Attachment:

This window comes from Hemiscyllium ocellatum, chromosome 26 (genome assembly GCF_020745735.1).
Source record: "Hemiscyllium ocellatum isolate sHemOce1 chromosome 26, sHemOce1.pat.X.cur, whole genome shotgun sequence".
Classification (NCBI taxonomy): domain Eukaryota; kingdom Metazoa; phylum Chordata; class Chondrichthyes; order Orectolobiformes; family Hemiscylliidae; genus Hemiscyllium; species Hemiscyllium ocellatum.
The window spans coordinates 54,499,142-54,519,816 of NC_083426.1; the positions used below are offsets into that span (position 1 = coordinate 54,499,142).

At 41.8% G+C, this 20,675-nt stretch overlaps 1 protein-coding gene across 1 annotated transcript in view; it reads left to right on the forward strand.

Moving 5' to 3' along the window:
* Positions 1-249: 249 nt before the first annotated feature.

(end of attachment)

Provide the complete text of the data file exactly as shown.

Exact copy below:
This window comes from Hemiscyllium ocellatum, chromosome 26 (genome assembly GCF_020745735.1).
Source record: "Hemiscyllium ocellatum isolate sHemOce1 chromosome 26, sHemOce1.pat.X.cur, whole genome shotgun sequence".
Classification (NCBI taxonomy): domain Eukaryota; kingdom Metazoa; phylum Chordata; class Chondrichthyes; order Orectolobiformes; family Hemiscylliidae; genus Hemiscyllium; species Hemiscyllium ocellatum.
The window spans coordinates 54,499,142-54,519,816 of NC_083426.1; the positions used below are offsets into that span (position 1 = coordinate 54,499,142).

At 41.8% G+C, this 20,675-nt stretch overlaps 1 protein-coding gene across 1 annotated transcript in view; it reads left to right on the forward strand.

Moving 5' to 3' along the window:
* Positions 1-249: 249 nt before the first annotated feature.